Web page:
Martin Amis once wrote that John Updike’s final achievement, had he lived a little longer, might have been “to make boredom interesting”; that is, he might have written eloquently about the day-to-day experiences of old age.
Diana Athill – Updike’s editor at the publisher André Deutsch – has become famous late in life for doing just that. The 93-year-old’s latest book, a selection from her letters to the American poet Edward Field, can be read alongside her brilliant recent memoir Somewhere Towards the End: in both she documents her dotage with affecting candour.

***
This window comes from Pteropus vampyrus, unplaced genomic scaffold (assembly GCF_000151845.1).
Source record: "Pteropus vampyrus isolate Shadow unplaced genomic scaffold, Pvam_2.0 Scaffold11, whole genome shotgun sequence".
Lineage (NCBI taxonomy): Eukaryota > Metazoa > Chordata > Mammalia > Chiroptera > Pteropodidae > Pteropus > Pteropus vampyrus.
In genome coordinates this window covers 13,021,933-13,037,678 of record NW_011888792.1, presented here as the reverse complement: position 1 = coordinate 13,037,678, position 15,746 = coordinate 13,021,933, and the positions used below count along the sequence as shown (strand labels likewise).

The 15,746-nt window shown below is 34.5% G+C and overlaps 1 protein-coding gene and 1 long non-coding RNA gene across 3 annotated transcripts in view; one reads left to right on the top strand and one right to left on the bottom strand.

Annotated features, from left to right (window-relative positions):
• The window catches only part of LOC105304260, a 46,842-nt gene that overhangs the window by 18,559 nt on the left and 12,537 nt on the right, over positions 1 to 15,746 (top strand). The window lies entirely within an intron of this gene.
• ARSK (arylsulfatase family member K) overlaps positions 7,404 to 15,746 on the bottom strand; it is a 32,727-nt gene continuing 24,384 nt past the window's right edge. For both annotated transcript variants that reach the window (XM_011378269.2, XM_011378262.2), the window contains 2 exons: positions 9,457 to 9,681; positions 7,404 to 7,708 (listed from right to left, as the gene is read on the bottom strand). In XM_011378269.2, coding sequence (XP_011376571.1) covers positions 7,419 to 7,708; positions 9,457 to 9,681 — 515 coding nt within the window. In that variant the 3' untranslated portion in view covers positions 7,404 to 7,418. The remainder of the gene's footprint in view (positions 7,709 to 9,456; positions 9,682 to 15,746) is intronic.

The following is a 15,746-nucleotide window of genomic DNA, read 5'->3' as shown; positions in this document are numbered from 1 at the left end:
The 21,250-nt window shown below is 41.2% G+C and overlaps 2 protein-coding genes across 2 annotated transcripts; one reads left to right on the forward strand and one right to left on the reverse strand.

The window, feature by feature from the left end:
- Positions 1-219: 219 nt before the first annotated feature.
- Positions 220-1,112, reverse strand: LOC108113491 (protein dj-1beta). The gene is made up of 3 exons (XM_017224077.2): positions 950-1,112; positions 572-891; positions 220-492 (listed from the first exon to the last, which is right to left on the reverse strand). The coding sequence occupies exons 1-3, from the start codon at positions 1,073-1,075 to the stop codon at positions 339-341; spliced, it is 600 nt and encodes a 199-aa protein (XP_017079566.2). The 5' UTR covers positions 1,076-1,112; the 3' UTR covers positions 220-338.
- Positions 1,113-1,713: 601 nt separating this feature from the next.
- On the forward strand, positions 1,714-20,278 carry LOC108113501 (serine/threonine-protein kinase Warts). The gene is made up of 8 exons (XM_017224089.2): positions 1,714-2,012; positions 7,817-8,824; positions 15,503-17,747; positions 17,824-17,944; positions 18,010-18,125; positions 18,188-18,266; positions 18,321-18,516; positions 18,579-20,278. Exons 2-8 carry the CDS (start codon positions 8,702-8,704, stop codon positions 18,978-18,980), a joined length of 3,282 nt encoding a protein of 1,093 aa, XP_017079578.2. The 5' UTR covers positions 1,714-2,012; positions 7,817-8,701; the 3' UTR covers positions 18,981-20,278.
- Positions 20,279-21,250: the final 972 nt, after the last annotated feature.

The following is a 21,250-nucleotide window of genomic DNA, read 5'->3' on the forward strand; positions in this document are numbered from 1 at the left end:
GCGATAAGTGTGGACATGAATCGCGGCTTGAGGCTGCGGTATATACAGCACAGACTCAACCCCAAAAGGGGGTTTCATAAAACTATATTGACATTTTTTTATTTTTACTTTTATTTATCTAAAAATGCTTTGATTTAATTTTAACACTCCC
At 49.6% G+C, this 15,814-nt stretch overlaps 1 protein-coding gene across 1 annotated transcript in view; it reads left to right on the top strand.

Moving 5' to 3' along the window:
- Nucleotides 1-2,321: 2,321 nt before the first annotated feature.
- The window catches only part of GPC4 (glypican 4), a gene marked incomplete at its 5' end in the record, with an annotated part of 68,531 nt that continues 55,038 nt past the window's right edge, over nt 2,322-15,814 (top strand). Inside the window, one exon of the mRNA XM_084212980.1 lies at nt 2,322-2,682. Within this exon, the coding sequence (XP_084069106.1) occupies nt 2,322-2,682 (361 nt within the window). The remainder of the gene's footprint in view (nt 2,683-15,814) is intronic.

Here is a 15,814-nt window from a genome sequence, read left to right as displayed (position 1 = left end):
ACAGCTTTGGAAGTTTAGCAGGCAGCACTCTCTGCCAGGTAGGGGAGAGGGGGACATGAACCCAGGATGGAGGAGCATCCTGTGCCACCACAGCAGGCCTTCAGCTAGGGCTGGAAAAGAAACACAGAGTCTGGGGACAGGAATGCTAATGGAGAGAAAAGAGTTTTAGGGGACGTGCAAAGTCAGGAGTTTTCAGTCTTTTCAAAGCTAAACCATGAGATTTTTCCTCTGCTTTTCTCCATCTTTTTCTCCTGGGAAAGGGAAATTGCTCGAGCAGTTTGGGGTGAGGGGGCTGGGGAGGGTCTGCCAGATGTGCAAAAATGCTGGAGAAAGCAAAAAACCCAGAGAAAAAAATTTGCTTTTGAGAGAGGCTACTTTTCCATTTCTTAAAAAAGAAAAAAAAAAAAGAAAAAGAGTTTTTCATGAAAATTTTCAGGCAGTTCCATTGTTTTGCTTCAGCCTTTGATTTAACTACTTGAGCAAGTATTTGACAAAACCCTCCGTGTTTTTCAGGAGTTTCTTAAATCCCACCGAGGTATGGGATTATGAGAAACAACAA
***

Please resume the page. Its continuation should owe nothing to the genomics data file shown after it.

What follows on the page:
Though the book contains some lively discussion of literature and politics (“if those fuckers plunge us into war ... ”), it is memorable mostly for the author’s wry musings on hearing aids and cataract operations. But Athill is never remotely maudlin or self-pitying, and she describes beautifully those “lovely moments of pure being” that make it all worthwhile.
Instead of a Book: Letters to a Friend, by Diana Athill, Granta, RRP£20, 304 pages